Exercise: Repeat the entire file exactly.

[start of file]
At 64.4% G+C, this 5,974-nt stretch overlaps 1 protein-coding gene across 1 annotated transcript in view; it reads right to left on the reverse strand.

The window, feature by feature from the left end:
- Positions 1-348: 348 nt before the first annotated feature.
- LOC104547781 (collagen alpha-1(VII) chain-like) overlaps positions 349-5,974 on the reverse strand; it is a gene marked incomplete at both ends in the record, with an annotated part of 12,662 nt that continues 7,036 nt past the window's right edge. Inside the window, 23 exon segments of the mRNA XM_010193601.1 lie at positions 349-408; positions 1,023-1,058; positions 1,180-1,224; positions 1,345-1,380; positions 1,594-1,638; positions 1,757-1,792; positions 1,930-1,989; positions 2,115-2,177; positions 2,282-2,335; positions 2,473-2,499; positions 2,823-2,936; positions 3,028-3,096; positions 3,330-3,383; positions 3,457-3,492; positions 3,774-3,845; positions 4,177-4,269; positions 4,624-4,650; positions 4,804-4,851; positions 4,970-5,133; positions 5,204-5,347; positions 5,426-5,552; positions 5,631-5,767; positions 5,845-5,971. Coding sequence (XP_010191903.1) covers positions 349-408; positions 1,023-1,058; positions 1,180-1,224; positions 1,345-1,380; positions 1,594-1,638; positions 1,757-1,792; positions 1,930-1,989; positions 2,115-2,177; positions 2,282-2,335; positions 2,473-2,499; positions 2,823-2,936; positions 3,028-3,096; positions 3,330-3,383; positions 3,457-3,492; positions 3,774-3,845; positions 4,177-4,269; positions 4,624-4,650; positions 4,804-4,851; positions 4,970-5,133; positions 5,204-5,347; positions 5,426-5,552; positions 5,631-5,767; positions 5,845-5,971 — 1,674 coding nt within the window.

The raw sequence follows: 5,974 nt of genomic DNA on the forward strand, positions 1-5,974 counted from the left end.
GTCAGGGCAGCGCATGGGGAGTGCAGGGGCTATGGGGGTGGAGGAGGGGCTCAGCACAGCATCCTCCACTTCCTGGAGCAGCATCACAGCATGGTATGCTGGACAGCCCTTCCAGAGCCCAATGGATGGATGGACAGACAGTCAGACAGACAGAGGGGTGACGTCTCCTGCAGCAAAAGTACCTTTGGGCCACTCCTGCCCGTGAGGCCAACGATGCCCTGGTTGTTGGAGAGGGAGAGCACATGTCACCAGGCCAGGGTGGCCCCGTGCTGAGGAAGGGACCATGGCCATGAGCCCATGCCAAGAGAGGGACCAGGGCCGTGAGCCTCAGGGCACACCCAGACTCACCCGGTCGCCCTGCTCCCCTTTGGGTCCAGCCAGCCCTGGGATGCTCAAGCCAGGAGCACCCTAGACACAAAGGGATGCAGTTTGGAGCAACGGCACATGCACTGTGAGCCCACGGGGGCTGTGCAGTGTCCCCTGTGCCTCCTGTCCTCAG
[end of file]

At 64.4% G+C, this 5,974-nt stretch overlaps 1 protein-coding gene across 1 annotated transcript in view; it reads right to left on the reverse strand.

The window, feature by feature from the left end:
- Positions 1-348: 348 nt before the first annotated feature.
- LOC104547781 (collagen alpha-1(VII) chain-like) overlaps positions 349-5,974 on the reverse strand; it is a gene marked incomplete at both ends in the record, with an annotated part of 12,662 nt that continues 7,036 nt past the window's right edge. Inside the window, 23 exon segments of the mRNA XM_010193601.1 lie at positions 349-408; positions 1,023-1,058; positions 1,180-1,224; positions 1,345-1,380; positions 1,594-1,638; positions 1,757-1,792; positions 1,930-1,989; positions 2,115-2,177; positions 2,282-2,335; positions 2,473-2,499; positions 2,823-2,936; positions 3,028-3,096; positions 3,330-3,383; positions 3,457-3,492; positions 3,774-3,845; positions 4,177-4,269; positions 4,624-4,650; positions 4,804-4,851; positions 4,970-5,133; positions 5,204-5,347; positions 5,426-5,552; positions 5,631-5,767; positions 5,845-5,971. Coding sequence (XP_010191903.1) covers positions 349-408; positions 1,023-1,058; positions 1,180-1,224; positions 1,345-1,380; positions 1,594-1,638; positions 1,757-1,792; positions 1,930-1,989; positions 2,115-2,177; positions 2,282-2,335; positions 2,473-2,499; positions 2,823-2,936; positions 3,028-3,096; positions 3,330-3,383; positions 3,457-3,492; positions 3,774-3,845; positions 4,177-4,269; positions 4,624-4,650; positions 4,804-4,851; positions 4,970-5,133; positions 5,204-5,347; positions 5,426-5,552; positions 5,631-5,767; positions 5,845-5,971 — 1,674 coding nt within the window.

The raw sequence follows: 5,974 nt of genomic DNA on the forward strand, positions 1-5,974 counted from the left end.
GTCAGGGCAGCGCATGGGGAGTGCAGGGGCTATGGGGGTGGAGGAGGGGCTCAGCACAGCATCCTCCACTTCCTGGAGCAGCATCACAGCATGGTATGCTGGACAGCCCTTCCAGAGCCCAATGGATGGATGGACAGACAGTCAGACAGACAGAGGGGTGACGTCTCCTGCAGCAAAAGTACCTTTGGGCCACTCCTGCCCGTGAGGCCAACGATGCCCTGGTTGTTGGAGAGGGAGAGCACATGTCACCAGGCCAGGGTGGCCCCGTGCTGAGGAAGGGACCATGGCCATGAGCCCATGCCAAGAGAGGGACCAGGGCCGTGAGCCTCAGGGCACACCCAGACTCACCCGGTCGCCCTGCTCCCCTTTGGGTCCAGCCAGCCCTGGGATGCTCAAGCCAGGAGCACCCTAGACACAAAGGGATGCAGTTTGGAGCAACGGCACATGCACTGTGAGCCCACGGGGGCTGTGCAGTGTCCCCTGTGCCTCCTGTCCTCAG